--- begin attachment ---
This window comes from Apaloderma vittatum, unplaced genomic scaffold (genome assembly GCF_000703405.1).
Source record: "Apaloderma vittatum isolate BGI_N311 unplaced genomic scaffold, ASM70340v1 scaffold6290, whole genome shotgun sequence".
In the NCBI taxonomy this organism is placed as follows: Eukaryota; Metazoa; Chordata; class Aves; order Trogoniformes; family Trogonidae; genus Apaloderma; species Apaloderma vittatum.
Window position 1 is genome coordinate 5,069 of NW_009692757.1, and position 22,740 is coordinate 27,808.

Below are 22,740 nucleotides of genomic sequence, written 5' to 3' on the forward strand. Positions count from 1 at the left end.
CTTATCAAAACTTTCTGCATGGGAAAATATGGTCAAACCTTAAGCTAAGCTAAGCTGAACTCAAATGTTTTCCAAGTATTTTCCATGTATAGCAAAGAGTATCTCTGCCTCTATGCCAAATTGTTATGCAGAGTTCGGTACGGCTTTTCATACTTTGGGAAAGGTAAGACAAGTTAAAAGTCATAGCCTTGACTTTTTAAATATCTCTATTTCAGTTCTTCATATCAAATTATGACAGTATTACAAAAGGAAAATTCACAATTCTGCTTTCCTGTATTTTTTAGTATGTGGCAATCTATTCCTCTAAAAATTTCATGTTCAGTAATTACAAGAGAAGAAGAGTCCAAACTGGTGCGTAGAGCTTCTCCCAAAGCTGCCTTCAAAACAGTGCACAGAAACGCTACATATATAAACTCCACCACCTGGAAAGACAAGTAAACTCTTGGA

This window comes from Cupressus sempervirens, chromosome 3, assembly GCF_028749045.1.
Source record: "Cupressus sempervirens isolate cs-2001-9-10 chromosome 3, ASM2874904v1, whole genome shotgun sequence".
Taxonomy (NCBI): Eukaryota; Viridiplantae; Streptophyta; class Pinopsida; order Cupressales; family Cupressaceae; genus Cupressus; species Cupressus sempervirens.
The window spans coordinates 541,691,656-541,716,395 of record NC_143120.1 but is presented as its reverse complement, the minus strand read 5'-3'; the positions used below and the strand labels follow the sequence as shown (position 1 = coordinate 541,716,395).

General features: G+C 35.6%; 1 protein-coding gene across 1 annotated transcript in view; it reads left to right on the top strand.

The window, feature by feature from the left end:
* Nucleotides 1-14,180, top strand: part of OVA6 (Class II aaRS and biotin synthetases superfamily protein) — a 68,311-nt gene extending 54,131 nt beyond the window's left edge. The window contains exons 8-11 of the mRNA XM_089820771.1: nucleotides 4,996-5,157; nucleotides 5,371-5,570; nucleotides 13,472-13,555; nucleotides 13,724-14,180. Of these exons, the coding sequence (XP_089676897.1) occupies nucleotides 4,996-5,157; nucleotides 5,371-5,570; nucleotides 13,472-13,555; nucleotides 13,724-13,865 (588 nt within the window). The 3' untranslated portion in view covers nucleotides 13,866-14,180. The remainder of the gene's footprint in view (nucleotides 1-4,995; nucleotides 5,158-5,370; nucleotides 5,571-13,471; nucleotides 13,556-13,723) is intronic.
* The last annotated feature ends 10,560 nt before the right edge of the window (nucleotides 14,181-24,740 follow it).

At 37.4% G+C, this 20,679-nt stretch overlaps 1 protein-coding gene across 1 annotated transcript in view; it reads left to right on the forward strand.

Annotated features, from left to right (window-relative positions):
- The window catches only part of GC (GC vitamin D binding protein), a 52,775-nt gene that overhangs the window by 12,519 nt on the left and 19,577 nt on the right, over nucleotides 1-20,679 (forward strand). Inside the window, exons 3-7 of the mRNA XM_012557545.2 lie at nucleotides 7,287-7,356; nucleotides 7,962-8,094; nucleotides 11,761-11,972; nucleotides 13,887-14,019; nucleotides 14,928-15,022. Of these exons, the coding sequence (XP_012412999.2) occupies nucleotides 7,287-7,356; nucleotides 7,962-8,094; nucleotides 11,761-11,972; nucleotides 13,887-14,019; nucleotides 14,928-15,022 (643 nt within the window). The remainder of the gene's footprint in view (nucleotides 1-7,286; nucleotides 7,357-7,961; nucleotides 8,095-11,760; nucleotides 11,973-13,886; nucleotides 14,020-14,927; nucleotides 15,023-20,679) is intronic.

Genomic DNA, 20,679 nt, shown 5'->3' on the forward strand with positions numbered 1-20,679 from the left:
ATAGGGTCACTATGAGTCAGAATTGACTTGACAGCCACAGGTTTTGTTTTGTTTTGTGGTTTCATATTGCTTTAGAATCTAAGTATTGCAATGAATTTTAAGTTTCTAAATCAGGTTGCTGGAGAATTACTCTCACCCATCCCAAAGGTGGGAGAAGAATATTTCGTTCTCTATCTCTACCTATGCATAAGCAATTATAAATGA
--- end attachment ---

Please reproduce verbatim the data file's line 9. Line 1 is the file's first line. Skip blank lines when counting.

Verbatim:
Taxonomy (NCBI): Eukaryota; Viridiplantae; Streptophyta; class Pinopsida; order Cupressales; family Cupressaceae; genus Cupressus; species Cupressus sempervirens.